April 2010

It goes down Today and Tomorrow people in CT! FANGGGGG!!!

“Almost Neva Was” on iTunes NOW!
“Still Dope” video:

(All Pics by Jasiatic @Jasiatic.com or Here and Here)

On the up and up Rozzi Daime is creating some flyness for y’all. She has a very versitile style as well as incredibal writing abilities. Some of y’all may know of her from the Creative Partners “SA-RA”. She has worked with them  as well as others. I met her through my homie young Senor Kaos. I give her a hard time too! HAAAAAA! Before I even knew it was her i was rocking to her “So Special” track. One of my favorites I might add. Definitely cool peoples. Unique and honest in her expression. I roll with her! HAAAAAA! But I’ll let the bio handle the rest of the introduction and musical FANGTASTICNESS! FANGGGGGGGG!!

Bio(Courtesy of Rozzi Daime):

Rozzi Daime is the first child of the Creator of Stars. Born in the Sovereign Galaxy as the Goddess of Entertainment, she has flitted from planet to planet, bringing song and light to everyone and everyplace she touches. When Earth peaked her interest, she arrived in Los Angeles the infant prodigy of an enlightened pair, and set out determined to share her grace with the human race. As a young child she posed for the Oscar nominated “Do The Right Thing” poster, and sang alongside such Broadway legends as Ben Vereen and Carl Anderson. As she grew, she honed her craft of theatre; song and story, performing everywhere she could to keep her heart connected to her first love-the stage; The Roxy Theatre in Hollywood, The Knitting Factory, & The Temple Bar, It was while undressing in a re-enactment of a tender sexual encounter for a collection of church folk and neighborhood affiliates, that the members of SA-RA Creative Partners recognized her talents, and wanted to play a part in her Legend. Rozzi Daime co-wrote songs with the dynamic group, laced her vocals on songs with Eryka Badu, Common, Herbie Hancock, Iggy Pop, Bilal and Platinum Pied Pipers. In addition to being a triple threat, Rozzi Daime produces most of her music, engineers, and mixes, calling her sound AVANT-GLAM. She has toured the world with SA-RA opening for such acts as Eric Sermon, Keyshia Cole, The Roots, and Kanye West. The story continues…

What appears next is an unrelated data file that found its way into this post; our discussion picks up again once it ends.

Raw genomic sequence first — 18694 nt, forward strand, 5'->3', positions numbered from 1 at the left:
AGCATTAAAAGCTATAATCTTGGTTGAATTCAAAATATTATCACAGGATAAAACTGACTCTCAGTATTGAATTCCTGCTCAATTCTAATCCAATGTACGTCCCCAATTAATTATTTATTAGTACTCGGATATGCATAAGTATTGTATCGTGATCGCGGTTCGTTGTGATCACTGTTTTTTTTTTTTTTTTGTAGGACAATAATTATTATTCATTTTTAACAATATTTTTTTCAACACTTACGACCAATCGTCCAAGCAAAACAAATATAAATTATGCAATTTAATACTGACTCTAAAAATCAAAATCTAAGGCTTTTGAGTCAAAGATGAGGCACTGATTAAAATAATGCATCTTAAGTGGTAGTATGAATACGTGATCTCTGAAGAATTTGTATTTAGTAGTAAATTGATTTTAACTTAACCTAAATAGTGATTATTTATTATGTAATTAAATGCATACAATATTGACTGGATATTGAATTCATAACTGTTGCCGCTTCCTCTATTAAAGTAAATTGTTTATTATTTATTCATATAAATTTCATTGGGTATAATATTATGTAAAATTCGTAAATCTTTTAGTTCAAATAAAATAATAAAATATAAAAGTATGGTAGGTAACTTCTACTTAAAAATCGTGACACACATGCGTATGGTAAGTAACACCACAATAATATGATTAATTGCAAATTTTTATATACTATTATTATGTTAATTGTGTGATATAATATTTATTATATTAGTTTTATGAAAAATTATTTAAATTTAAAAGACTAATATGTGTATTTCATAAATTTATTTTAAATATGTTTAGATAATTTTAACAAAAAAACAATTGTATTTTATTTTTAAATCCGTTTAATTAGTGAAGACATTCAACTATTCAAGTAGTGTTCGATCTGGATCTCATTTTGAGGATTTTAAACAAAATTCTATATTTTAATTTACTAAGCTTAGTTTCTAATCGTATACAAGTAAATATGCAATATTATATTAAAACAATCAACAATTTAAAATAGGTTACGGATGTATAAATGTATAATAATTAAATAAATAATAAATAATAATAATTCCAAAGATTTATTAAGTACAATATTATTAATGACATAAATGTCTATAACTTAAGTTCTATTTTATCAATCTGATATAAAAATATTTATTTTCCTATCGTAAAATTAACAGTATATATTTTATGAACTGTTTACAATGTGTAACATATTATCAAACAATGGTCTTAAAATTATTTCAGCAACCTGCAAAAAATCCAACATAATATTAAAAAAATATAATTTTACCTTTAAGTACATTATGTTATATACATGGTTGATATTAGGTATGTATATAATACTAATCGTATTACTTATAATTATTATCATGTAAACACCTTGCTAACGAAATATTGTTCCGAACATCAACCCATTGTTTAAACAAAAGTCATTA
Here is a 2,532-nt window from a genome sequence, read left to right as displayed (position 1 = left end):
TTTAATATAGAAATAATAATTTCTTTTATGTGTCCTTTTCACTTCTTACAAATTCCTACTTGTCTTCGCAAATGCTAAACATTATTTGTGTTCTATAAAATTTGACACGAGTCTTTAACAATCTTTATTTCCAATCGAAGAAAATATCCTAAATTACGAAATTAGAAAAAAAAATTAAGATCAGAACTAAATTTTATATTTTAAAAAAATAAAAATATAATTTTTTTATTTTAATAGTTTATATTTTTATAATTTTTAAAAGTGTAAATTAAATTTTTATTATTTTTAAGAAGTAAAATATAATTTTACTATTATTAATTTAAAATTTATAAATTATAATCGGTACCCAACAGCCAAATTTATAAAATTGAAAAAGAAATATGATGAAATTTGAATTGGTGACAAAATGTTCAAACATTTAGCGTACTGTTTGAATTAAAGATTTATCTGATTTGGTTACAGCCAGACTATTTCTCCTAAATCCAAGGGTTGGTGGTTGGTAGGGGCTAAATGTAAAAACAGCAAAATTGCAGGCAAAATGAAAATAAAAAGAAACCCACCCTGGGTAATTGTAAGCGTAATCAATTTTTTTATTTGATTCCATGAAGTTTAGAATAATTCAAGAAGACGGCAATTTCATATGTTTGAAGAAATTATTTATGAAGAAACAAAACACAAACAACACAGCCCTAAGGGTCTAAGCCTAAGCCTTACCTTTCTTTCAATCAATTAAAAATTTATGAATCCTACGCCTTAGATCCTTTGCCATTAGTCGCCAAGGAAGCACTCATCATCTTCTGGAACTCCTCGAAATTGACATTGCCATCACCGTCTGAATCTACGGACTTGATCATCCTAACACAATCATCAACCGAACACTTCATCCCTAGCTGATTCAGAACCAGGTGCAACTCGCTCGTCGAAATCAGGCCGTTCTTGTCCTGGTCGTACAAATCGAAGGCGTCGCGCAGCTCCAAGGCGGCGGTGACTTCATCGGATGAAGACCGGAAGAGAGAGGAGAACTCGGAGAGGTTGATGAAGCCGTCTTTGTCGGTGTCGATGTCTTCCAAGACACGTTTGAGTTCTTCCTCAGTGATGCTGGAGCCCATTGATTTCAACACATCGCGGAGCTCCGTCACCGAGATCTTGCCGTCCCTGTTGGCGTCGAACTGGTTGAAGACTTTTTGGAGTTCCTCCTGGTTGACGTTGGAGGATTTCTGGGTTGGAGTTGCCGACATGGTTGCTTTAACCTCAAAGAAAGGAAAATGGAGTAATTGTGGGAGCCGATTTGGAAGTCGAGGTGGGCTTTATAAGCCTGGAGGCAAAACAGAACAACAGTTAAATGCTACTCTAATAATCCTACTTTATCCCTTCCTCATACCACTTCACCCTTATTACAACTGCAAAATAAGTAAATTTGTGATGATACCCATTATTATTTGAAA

AVANT-GLAM—[uh-vahnt-glam] –adjective

1. advanced and experimental visual, literary, and musical arts, full of glamour, charmingly or fascinatingly attractive, esp. in a mysterious or magical way.

2. Rozzi Daime

“So Special”, featuring Los Angeles soul singer and Sa-Ra affiliate Rozzi Daime, is startling in its sheer sonic richness: fizzing, dry-heat synths, dancing horns, and electronic bass lines that bulge like they’ve had collagen implants. –BBC Urban Review


Particularly the anthem “Tracy” (with Rozzi Daime), mimic the fuck rap of Spank Rock and Amanda Blank. –Plug One

! Daring, provocative, magnetic, graceful and intelligent are only a few of the many different ways you could describe her sound. Rozzi Daime is the artist responsible for allowing you to remember your first time, every time. Why shy away from what matters the most; sex, lust, love, envy, desire. She’s an open book, candid and unapologetic. Her music is lyrical freedom and she has no problem stating the things you mean to say, but are too afraid to –Scheme Magazine

Rozzi Daime just sounds like she’s made up of glitter and liquid funk. –Word Press

Rozzi Daime?  I can tell you that she comes from the SA-RA camp and is on some super glammed-out, erotic, opium-scented, velvet-smooth, electro-soul. –Moovmnt.com

– Get More Info on Rozzi Here and Here

It’s going down tomorrow folks between the hours of 3pm and 7pm. J-Live is having a video shoot that you need to be at. It’s called “The Way That I Rhyme” and has 2 concepts… “Women Love Real Hip-Hop” Which requires a lot of women present. HAAAA! Word up. And the 2nd is “Real DJ’s Don’t Take Requests”. Make sure you come on out if possible. FANGGGGG!!

Then after that you get to see a dope show. Do for self!!!! We gotta learn how to. Foreally! FANGGGGG!!!

– Get more info over at J-Livemusic.com